TRIP DATE: July 6, 2016 | SLIDESHOW | PHOTO ALBUM | Other Honeymoon Posts
After four days in Portland, we were ready to head northwest to the Oregon Coast. We checked out of the hotel in Troutdale, stopped by the local Wal-Mart for beach shoes, and had breakfast at a Shari’s. Then we drove 85 miles through the forests of the Coast Range mountains to reach the coast at Ecola State Park just north of Cannon Beach.
Views from Ecola Point
We drove along the narrow winding road in the park to reach a viewpoint I recalled from my first visit a decade earlier: a view south of Crescent Beach from Ecola Point. The parking lot was packed with folks milling about the hillside. To the north was a trailhead that I knew eventually reached the spot from which I had hiked 13 miles back in 2009 to Seaside and back.
I knew the viewpoint was to the south, so we walked over to that side of the hill. Sadly the hillside had eroded so much that the trail to the former viewpoint was closed in December 2015. We could still see Crescent Beach, Haystack Rock, and the Coastal Range, but I was disappointed we could not get closer to the beach.
I knew Wendy wanted to walk on the beach, not just take in panoramas, so I led us down various trails, but none led down to Crescent Beach. Later I found online directions that might have led us down to this secluded beach, but there was no useful signage at the park nor on the map we paid for at the gate. I’m left wondering if they deliberately withhold the information.
We did get a view of Tillamook Rock Light, which I could see pretty well using my Canon camera’s 20x zoom despite it being over a mile offshore. Built in 1880-1881, Terrible Tilly, as it was called, was a dangerous commute for its keepers due to erratic weather conditions. Storms have damaged the lighthouse, shattered the lens, and eroded the rock. The lighthouse was decommissioned in 1957 and is now privately owned and reportedly an unofficial columbarium for the ashes of the deceased. Seems like a rather forlorn and not particularly restful final destination to me.
I opted to give up on Crescent Beach and drive us over to Cannon Beach just south of it. I knew that more commercial beach would have a lot more tourists, but at least it would be easily accessible. I’d already read about the limited parking options and took online advice to park at the tiny Les Shirley Park, where we could walk along the north side of Ecola Creek out to the north end of Cannon Beach, away from Haystack Rock farther south where I expected most tourists would be headed.
There were only a few parking spots at the little park, and some were open. So we put on our beach shoes and strolled out along Ecola Creek, with Haystack Rock looming in the distance. We walked over to the ocean, and I shot some video of Haystack Rock to the south. It was bright and sunny, but the cold waves reminded Wendy and me that we were far from the warm waters of the Gulf. One fellow was out flying a kite; later I would watch a teenager struggle repeatedly and unsuccessfully to get his kite aloft.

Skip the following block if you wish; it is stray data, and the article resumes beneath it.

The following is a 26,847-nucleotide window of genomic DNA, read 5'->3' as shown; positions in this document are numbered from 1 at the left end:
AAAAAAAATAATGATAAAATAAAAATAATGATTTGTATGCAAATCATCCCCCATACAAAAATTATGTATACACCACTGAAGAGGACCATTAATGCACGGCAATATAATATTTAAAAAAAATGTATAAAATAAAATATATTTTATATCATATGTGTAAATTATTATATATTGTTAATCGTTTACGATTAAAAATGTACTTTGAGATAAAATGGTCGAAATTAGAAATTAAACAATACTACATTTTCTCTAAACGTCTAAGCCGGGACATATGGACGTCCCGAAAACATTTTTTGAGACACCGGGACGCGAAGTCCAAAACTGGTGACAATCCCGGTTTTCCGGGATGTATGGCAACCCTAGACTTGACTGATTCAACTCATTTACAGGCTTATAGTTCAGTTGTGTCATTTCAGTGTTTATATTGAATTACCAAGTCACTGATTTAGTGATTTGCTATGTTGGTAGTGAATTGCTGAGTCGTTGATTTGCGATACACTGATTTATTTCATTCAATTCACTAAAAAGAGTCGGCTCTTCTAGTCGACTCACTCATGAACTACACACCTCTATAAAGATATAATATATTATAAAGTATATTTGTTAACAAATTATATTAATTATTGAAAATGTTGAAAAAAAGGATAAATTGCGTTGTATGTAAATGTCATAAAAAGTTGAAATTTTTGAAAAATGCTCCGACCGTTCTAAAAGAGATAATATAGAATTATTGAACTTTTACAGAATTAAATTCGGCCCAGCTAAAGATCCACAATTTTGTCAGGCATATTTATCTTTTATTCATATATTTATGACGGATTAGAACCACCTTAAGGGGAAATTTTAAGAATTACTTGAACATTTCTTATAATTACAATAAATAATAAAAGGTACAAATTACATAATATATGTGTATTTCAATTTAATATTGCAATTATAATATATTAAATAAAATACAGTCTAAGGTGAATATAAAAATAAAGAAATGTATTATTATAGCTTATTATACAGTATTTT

Some equestrians rode past us, headed north. Looking that way we could see Chapman Point, which separates Cannon Beach from Crescent Beach, and Tillamook Rock on the far left about 3.5 miles away. I got a nice shot of nearby breakers and seabirds with Tillamook Rock looming in the background.
Wendy had fun beachcombing, although she was not impressed by all of the little jellyfish lying about. I watched a fellow in a wetsuit trying to surf.
As we made our way north to Chapman Point, we found little volcanoes of sand and sea debris that someone had constructed. There we spotted a lizard amongst the interesting rocks, capturing some video of his movement.
Near Chapman Point Wendy snapped a photo of some discarded earbuds as three boys walked away along the beach to symbolize casting away the trappings of modern life for the simple pleasures of the natural world.
We spent about 90 minutes at the beach before our stomachs told us it was time to eat dinner. There was a convenient spigot at the parking lot where we could wash off our feet. We drove about six miles north to Seaside, where we tried to eat at Nonni’s Italian Bistro, but they were closed. So we walked over to Angelina’s for some nice pizza. Then we had only a sixteen mile drive on up the coast to the mouth of the Columbia River at Astoria, where we’d be staying for three nights.
Cannery Pier Hotel at Astoria
We stayed at the Cannery Pier Hotel, which is built on the pilings of the former Union Fish Cannery, 600 feet out into the Columbia River. Our suite there cost twice as much per night as our Best Western at Troutdale: location, location, location!
While the views from our fancy corner suite were fantastic, Wendy was unimpressed by the lack of air conditioning and an odor in the living room. She traced the smell down, literally, to a rug which someone’s pet had evidently soiled. I hauled the rug out onto the balcony. The next day it was removed by housekeeping, never to return.
Over time we grew accustomed to the sounds of the river coming through the open windows of our suite: the low hum of engines as ships big and small passed by, the occasional scream of a cormorant, and the daytime scouring of the nearby Astoria-Megler Bridge. They are in the seventh year of stripping and repainting that bridge, with the current work shielded by huge covers along a section of roadway and one tower. At over four miles, it is the longest continuous truss bridge in North America, and the renovation work is projected to last through 2021.
Our day closed with a spectacular sunset across the wide mouth of the Columbia River. We’d spend the next two days relaxing in Astoria, the first permanent United States settlement on the Pacific coast.